Fri Nov 18 11:43am EST
Dirty plays come up in high school sports frequently, and usually they're punished appropriately by referees. Occasionally, though, they slip through the cracks. But now, with the overwhelming majority of prep football games being filmed by the teams themselves and usually some media source, video evidence can retroactively be used to provide appropriate discipline for players who get away with something they did in the heat of the moment.
That's what one Maryland family and fan base is hoping to have happen after their star halfback received a minor injury during a regional playoff game.
The play that you see above -- both in real time and then in slow-motion, to demonstrate how violent the action was -- came during the Cumberland (Md.) Fort Hill High Class 1A playoff game against Brunswick (Md.) High on Friday, Nov. 11. During the course of Fort Hill's 49-27 victory, Sentinels fullback Garrett Clay was tackled by a trio of aggressive Brunswick defenders.
As the three players pulled him down, one of the Railroaders -- who was later identified as Dylon Brown -- grabbed Clay's leg and violently pulled it nearly 180 degrees away from where the rest of his body was lying prone on the ground.
Clearly, there was absolutely no possible justification for Brown's action. Yet, if you go back and watch the play again in real time, you'll notice that Brown not only attempts to injure Clay by violently yanking his leg, he then proceeds to get up and celebrate something with his teammates. We can all hope that he was celebrating the group tackle, though it's impossible to be sure.
During the game, officials somehow missed the aggressive pull, which clearly had an affect on Clay, who had to limp back to the huddle and eventually made his way to the bench to have his knee and ankle checked out. In an incredibly fortuitous circumstance, Clay somehow emerged from the incident without major injury, though he clearly could have suffered a ligament sprain or tear based on the way his leg was jerked.
Yet, despite the fact that the play was taped and replayed (in slow motion at that) on television, no one with the Brunswick athletic department stepped forward to independently discipline their dirty player. In fact, the school's athletic director refused to even return a call seeking comment on the incident from Jim Zapf, the Fort Hill radio commentator for Wolf99.5 FM, which broadcasts the school's games.
In the days since the game, video of the incident has sparked significant debate on the MdHigh.com, a Rivals.com high school affiliate which covers prep sports news from across the state. On Wednesday, Clay's mother wrote in to the site's message boards to make her case that Brown deserves to face some sort of punishment or -- at the very least -- apologize publicly to her son.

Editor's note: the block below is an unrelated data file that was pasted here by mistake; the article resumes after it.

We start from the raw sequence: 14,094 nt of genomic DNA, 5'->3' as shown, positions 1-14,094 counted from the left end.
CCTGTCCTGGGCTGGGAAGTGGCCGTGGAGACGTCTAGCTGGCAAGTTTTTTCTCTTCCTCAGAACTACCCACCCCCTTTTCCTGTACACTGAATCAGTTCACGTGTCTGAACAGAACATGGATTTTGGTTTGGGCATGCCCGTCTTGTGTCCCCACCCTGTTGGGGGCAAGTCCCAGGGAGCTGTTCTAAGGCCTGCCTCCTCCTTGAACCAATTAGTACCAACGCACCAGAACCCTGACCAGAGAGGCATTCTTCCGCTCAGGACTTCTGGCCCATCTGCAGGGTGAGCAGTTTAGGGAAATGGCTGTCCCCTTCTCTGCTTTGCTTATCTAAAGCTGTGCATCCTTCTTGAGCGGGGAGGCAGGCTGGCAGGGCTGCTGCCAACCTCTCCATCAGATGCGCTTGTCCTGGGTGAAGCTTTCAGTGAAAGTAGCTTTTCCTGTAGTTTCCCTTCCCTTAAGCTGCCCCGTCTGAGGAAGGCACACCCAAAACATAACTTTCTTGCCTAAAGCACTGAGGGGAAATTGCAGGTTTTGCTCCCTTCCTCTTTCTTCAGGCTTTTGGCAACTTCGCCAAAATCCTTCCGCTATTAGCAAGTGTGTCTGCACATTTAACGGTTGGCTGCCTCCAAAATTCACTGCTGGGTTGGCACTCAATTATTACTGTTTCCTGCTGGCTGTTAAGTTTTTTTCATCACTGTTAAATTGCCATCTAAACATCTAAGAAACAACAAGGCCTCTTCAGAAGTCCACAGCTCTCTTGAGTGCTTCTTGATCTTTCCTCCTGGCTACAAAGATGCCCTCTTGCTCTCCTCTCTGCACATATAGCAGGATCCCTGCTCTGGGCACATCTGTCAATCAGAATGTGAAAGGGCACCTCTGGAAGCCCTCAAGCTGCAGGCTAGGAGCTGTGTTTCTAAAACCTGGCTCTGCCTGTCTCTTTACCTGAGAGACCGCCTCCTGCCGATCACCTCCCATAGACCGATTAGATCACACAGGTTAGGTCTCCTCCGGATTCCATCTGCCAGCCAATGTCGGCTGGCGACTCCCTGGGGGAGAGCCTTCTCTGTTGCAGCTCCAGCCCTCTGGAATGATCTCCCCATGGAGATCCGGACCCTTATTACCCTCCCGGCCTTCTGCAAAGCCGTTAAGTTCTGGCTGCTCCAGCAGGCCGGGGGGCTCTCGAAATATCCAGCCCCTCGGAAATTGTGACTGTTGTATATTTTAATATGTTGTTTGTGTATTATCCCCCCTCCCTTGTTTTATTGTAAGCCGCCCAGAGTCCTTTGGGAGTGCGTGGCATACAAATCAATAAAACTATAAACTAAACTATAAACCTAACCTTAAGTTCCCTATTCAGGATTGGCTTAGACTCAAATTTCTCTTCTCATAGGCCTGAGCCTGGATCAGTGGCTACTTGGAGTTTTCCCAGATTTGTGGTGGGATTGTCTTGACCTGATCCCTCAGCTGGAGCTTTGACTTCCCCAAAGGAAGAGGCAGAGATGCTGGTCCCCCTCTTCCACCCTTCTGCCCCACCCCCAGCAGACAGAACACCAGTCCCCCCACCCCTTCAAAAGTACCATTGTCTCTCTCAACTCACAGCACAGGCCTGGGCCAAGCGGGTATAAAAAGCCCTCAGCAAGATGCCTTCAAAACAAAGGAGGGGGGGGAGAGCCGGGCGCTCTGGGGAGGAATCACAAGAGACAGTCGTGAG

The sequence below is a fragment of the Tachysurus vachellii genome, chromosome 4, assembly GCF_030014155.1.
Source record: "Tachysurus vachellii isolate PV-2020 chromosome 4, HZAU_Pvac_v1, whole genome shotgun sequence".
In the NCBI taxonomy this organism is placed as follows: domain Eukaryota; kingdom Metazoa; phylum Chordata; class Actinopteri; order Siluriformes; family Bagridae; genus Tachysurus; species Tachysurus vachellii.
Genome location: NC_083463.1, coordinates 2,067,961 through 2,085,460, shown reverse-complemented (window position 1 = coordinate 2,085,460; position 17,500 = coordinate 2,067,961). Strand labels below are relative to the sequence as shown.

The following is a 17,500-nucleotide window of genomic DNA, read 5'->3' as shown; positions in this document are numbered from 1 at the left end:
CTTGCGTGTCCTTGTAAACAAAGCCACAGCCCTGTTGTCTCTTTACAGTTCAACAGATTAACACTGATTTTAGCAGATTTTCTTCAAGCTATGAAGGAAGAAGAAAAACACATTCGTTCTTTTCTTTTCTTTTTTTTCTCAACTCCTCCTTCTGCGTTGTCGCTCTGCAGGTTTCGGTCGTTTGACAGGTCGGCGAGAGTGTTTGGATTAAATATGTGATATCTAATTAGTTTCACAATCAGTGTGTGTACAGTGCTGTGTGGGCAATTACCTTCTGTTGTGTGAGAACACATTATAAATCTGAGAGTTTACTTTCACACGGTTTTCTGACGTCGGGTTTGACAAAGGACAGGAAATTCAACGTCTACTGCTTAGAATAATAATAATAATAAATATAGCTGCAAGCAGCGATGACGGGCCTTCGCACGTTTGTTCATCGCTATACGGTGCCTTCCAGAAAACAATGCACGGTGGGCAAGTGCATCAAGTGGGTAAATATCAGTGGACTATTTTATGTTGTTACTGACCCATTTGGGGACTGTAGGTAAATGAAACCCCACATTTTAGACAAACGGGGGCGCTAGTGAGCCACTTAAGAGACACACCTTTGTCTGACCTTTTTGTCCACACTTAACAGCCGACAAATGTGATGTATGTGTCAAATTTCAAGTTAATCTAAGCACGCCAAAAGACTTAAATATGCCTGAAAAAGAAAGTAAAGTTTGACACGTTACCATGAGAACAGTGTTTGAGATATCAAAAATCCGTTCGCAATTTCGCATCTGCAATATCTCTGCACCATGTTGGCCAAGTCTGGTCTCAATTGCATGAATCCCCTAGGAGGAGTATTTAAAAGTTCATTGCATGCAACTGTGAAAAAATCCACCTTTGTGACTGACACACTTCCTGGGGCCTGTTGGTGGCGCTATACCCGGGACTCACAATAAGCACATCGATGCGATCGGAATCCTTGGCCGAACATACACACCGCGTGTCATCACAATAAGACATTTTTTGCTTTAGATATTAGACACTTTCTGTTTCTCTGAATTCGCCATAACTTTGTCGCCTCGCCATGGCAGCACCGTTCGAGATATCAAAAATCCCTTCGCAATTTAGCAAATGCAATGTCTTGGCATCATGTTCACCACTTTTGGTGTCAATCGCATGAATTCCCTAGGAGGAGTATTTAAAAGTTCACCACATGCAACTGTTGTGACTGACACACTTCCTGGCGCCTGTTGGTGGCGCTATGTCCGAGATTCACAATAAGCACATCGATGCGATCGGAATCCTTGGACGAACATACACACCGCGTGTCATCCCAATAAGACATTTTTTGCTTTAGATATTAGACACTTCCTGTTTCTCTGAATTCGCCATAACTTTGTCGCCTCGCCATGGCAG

You can read her entire commentary on the incident here, but these are just a few of the high points of a mother's deeply disappointed reaction to what a level of inaction from a school administration that is awfully hard to defend.
I would have thought that any adult (parent,coach,principal,AD) that would have viewed this malicious, deliberate play would take responsibility and discipline this young man on their OWN. Or at least apologize! For it is the RIGHT thing to do, not because Garrett's mother called and complained! Not only are these adults teaching this yong man that what he did was acceptable, they are teaching him to only apoligize if necessary or asked to do so. That apology should have been made with NO complaints from anyone!!
Just because my son and I are not whinning and complaining on these ridiculous boards does not mean we are over it! Ive told Garrett that the focus is on this week, not last week. Is that why you say he is over it???? Just because he is not whinning does not mean that it is acceptable or forgotten! Yes, when "YOU" ask Garrett how he is....his reply will be "im fine". It is not anyones business for us to go explaining.Do you feel if #4 would have broken my son's ankle/leg or injured his knee, the outcome should be different for this young man? You want to say...."hes a good kid". Well, good kids make mistakes too! But i teach my children to own up to what they have done and apologize!
Whether or not the Clay family's entry into the debate surrounding her son's injury during Friday's game will incite action from Brunswick remains to be seen, but one thing is certain: She's right. No matter what does happen, the right thing to do would be for Brown -- and the adults who oversee him -- to apologize, at the very least.